Eight-year-old Olivia McConnell’s idea to have the woolly mammoth become the state fossil of South Carolina is being blocked by two senators, who want to amend the proposed bill to emphasize God created all creatures.
When eight-year-old Olivia McConnell was perusing a menu at a restaurant that features all 50 of the official symbols of her home state of South Carolina, she noticed a glaring vacancy. South Carolina has a State American Folk Dance, a State Grass, a State Opera, even a State Lowcountry Handcraft, but—no offense to square dancing, Indian grass, Porgy and Bess, or sweet grass baskets intended—McConnell thought something was missing: a state fossil.
A Tweet from his show joking about ‘the Ching-Chong Ding-Dong Foundation for Sensitivity to Orientals or Whatever’ provoked fury on Twitter aimed at Stephen Colbert. He says it was nothing to do with him.
We can add Stephen Colbert to a long list of professional funny people who have leapt off the comedy high-diving board, hoping that there’s water in the pool, only to crash into dry cement. Rosie O’Donnell, Jimmy Kimmel, Gilbert Gottfried, The Onion, and many other standups have been compelled to abjectly apologize, lose their jobs, explain themselves or otherwise suffer severe pain for their ill-fated attempts to make people laugh. In Colbert’s case, he seems to have been pushed off the high-dive by the Comedy Central public relations staff, who provoked a racially outraged firestorm after tweeting a bit of satire from Wednesday night’s Colbert Report without any context or humorous affect.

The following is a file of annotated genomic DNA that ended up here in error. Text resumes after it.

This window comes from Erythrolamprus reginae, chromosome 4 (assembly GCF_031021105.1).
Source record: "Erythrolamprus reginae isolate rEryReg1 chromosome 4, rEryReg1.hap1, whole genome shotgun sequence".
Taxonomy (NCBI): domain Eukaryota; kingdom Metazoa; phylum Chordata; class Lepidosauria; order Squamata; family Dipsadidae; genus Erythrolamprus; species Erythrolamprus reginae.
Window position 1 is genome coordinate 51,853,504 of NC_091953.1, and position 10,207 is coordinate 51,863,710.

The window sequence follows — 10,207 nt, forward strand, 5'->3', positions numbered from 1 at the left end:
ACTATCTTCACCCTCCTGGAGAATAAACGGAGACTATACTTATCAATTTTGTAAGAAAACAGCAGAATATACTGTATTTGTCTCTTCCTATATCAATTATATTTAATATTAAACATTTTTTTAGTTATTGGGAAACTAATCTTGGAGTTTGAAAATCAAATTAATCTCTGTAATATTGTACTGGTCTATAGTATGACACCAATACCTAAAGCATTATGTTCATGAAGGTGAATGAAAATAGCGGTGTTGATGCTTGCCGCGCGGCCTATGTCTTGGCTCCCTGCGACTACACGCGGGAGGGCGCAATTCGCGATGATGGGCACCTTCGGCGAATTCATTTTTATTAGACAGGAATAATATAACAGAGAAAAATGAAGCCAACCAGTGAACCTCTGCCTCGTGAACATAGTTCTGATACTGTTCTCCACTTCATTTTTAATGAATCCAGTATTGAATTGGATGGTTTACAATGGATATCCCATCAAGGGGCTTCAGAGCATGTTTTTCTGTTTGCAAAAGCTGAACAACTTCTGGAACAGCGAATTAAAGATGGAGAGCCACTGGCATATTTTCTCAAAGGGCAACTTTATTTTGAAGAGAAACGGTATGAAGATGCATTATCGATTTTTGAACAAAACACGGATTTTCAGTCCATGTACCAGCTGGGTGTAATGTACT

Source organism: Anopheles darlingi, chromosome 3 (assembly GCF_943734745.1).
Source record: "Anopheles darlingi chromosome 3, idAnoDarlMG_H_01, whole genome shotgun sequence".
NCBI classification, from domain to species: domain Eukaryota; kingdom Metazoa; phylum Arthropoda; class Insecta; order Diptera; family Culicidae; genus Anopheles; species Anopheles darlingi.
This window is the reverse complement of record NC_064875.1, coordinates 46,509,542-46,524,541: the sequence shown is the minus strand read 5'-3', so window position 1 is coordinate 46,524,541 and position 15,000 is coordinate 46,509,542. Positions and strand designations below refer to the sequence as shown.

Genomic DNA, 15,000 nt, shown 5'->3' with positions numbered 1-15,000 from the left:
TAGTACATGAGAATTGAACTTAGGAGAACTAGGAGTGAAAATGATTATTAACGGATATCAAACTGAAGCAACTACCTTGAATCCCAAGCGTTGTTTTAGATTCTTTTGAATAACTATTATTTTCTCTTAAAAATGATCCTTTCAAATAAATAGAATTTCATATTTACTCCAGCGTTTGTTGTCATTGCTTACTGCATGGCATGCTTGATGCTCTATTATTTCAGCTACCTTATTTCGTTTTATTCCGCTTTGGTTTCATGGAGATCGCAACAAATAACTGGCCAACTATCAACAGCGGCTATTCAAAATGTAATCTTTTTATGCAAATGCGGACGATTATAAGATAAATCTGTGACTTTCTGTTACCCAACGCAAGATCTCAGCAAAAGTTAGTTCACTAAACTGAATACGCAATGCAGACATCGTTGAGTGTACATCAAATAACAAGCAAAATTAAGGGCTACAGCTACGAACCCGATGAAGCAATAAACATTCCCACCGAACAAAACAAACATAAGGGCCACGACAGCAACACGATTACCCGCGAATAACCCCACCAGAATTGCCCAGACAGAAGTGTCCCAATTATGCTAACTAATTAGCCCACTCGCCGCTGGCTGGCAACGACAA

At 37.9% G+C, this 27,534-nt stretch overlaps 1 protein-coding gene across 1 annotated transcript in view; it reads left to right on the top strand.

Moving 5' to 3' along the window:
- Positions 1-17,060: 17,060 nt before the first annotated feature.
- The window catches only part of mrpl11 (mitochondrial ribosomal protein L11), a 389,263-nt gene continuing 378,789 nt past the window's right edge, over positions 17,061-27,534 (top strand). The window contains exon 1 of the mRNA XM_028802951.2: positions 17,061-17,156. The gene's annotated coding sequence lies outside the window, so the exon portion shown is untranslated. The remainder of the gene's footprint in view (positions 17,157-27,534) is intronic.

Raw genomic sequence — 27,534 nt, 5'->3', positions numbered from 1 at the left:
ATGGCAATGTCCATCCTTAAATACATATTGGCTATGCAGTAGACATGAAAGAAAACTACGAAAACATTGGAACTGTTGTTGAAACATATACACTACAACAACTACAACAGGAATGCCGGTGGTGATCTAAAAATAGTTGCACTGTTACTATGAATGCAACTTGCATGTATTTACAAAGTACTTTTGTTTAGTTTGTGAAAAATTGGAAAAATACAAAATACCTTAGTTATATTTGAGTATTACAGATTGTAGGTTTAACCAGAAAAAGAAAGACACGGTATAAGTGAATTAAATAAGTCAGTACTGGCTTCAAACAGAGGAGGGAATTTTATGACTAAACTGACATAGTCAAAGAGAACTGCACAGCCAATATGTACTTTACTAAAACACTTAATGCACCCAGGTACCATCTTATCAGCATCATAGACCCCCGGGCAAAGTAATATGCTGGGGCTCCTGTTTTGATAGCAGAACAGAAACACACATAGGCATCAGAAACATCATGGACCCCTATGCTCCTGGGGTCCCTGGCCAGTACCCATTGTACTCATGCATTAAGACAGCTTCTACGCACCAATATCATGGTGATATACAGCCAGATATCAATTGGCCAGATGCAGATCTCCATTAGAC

The Beltway’s NFL owner can buy winter coats for Native Americans until the end of time, and it won’t change the fact that his team’s name is indefensible.
Some weeks ago, I was talking with a few neighbors of mine here in Montgomery County, Maryland. They’re older. Somehow Washington football club owner Dan Snyder came up in conversation. Turns out a few of them had kids who’d gone to high school with Snyder. Any juicy stories, I wondered. They shook their heads: No. In fact, they told me, when Snyder took over the team, and it said in the paper where and when he graduated, they asked their children.
Daily Beast editor-in-chief John Avlon dissects the story of Miller, a 'nightmare image' of 'hate groups nestled in the heartland' who went on a Kansas killing spree on Sunday.
The Nevada rancher’s escalating standoff with the feds raises a worrisome question: Can Americans’ relationship with their government—and each other—be saved?